According to some fairly knowledgeable people (well, they appear to be so) in The Fresh Loaf forums, instant and rapid rise are two different types of yeast, but they are similar in that both have "enhancers" and the granules are larger. If that's all you have, just use less of it. And, if you were to make the English Country Bread someone posted on food52 some time ago, instant would be a great choice. It's not coated, like active dry yeast, so it doesn't need to be dissolved, as others have noted. That said, I believed for many years that the only reason to proof yeast is to make sure it's good (this advice from Julia Child), but I always knew my yeast was fresh because I buy it from the same company that provides flour and other baking ingredients to the best (read, household name) restaurants in the East Bay. So, for the longest time, I didn't bother to proof, just stirring the yeast in with the liquid ingredients and going on my merry way, i.e., dumping the dry ingredients in immediately. Frankly, it doesn't make a bit of difference, in terms of the performance of the yeast, whether you proof or not, as long as the yeast comes into contact with something wet. James Beard says it gives the bread a better flavor. In my kitchen, the jury is still out on that one. (My bread tastes great, either way.) ;o)

A1102b32 3986 4d62 8080 d8c370e5706c  fb avatar
added almost 6 years ago

Thanks, all! HLA, your "active yeast needs activation" will remind me to slough off those dead yeast cells *ick*.
Amanda, I agree, a long, cool rise yields best results, particularly with baguette. But sometimes it feels like the "oomph" has left the dough and I love those big holes in the final product.
AntoniaJames, you are brave to pick through the minutiae of thefreshloaf. I do use it but find it overwhelming. I'm taking your word for it (and it's why I spend more time in food52!). >;)

23b88974 7a89 4ef5 a567 d442bb75da04  avatar
added almost 6 years ago

Amanda, reading the CI article excerpted, if it is accurate, I did not get the idea that instant yeast is faster rising. Do you think this is the case? It seems to me to be more the case with the amount of yeast used. I agree with you on long slow cool rising. No Knead bread rocks!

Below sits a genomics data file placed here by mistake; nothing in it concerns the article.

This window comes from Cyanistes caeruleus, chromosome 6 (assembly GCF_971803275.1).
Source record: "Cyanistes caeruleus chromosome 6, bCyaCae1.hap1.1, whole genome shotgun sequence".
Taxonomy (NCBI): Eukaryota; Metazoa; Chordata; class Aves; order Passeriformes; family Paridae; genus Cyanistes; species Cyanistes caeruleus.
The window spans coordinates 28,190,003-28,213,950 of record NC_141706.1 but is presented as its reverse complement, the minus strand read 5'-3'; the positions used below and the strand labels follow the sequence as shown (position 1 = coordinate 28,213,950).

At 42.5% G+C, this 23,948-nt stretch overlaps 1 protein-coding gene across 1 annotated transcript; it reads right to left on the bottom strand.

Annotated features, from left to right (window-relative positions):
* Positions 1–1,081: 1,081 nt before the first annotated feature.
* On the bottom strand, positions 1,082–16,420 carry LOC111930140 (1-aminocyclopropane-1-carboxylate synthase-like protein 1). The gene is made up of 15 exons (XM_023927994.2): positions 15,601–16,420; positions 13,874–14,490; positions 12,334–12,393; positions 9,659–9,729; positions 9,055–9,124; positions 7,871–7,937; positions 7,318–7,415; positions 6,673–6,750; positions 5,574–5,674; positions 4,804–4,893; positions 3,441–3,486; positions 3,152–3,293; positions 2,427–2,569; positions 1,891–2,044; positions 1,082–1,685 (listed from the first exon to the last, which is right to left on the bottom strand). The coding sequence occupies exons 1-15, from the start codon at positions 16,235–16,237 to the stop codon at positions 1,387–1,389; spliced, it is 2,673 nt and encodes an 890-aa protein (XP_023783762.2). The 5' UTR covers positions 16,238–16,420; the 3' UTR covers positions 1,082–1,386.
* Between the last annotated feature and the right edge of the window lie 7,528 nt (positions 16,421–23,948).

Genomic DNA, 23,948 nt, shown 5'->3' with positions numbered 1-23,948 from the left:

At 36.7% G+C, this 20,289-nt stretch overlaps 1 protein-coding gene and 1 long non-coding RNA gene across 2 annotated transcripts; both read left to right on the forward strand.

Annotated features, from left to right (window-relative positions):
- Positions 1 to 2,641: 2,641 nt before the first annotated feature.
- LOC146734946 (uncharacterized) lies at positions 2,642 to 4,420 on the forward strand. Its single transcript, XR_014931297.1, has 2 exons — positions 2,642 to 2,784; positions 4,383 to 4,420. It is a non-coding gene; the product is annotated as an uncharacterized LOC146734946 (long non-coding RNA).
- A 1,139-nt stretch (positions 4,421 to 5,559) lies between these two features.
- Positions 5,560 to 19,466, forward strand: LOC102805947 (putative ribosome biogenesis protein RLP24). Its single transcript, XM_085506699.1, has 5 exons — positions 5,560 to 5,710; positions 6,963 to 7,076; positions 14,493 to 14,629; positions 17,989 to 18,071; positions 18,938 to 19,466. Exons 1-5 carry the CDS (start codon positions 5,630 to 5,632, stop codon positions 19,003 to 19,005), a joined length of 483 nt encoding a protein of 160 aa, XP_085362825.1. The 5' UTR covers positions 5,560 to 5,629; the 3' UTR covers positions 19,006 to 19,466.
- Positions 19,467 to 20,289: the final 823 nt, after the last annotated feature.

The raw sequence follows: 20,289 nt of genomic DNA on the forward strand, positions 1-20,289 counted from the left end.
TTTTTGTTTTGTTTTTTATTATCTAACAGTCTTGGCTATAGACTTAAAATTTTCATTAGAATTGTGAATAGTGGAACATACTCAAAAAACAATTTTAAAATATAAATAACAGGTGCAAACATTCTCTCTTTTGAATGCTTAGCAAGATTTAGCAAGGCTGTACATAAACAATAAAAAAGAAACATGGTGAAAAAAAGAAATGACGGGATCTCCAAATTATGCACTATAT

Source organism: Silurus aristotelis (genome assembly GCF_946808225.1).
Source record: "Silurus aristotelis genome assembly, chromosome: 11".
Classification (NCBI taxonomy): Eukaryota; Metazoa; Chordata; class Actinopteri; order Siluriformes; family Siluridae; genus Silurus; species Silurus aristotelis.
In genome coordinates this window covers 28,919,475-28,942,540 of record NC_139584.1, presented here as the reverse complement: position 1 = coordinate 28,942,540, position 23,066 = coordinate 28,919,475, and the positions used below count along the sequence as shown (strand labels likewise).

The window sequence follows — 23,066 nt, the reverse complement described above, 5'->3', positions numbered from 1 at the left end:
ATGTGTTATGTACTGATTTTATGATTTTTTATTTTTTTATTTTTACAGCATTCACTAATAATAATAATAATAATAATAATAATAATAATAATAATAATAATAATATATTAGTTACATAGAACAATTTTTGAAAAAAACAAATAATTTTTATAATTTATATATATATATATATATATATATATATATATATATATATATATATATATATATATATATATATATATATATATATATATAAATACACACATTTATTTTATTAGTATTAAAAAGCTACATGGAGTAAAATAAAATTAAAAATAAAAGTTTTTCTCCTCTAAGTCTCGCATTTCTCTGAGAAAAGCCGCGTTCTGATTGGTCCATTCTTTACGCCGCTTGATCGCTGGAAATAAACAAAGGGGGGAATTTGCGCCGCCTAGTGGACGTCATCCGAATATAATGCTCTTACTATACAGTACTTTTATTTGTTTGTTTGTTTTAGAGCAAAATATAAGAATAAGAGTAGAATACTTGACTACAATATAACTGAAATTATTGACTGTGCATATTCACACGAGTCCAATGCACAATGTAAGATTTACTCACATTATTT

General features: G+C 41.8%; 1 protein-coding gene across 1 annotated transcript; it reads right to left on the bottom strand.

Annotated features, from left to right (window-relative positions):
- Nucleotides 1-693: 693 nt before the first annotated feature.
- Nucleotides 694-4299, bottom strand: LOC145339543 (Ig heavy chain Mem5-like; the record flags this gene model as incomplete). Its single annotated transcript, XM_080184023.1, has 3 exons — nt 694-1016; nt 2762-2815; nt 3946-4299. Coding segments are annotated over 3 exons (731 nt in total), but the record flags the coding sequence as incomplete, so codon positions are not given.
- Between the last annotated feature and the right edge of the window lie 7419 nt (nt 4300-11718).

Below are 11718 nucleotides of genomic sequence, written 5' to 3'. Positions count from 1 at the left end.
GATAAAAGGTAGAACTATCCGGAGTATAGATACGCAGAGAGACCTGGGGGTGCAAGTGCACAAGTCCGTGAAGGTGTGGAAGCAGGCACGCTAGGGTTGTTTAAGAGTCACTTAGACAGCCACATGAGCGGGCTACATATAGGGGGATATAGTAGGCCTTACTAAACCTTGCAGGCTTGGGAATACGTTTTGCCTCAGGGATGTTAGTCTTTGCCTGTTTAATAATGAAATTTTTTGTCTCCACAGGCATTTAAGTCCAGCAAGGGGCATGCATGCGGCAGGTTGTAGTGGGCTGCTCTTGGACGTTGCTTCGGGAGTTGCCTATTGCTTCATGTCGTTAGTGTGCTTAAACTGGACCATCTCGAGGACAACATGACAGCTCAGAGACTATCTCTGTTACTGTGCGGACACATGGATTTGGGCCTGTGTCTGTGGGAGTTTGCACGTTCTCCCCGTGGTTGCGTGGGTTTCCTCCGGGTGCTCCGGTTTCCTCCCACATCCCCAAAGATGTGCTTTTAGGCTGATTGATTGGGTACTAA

23b88974 7a89 4ef5 a567 d442bb75da04  avatar
added almost 6 years ago

marynn I get big chewy holes in my no knead bread which is left to rise on the counter overnight. It uses a tiny bit of yeast. But I do usualy enhance it with a nugget or even cup of 'old dough'.

B3038408 42c1 4c18 b002 8441bee13ed3  new years kitchen hlc only
AntoniaJames

AntoniaJames is a trusted source on Bread/Baking.

added almost 6 years ago

nutcakes, I'm no expert, by any means, and the amount of research I've done is next to none, but I have heard from reliable sources that world-class bakers agree that it really doesn't matter what kind you use . . what matters is how much you use, the temperature of your liquids, and the temperature of the environment in which the dough rises. That's perfectly consistent with my experience (again, not much, only 200 - 300 loaves a year, each baked one at a time + I haven't any professional training or experience, and very little time to read books or blogs on the subject).

A1102b32 3986 4d62 8080 d8c370e5706c  fb avatar
added almost 6 years ago

nutcakes, I have read this advice in several folks-who-know places and I always forget to do so. The old "clean the plate club" thinking. From now on, I resolve so to do!

And all of you, that Bon Appetit post on yeast ain't got nuthin' on y'all! This is the place to go.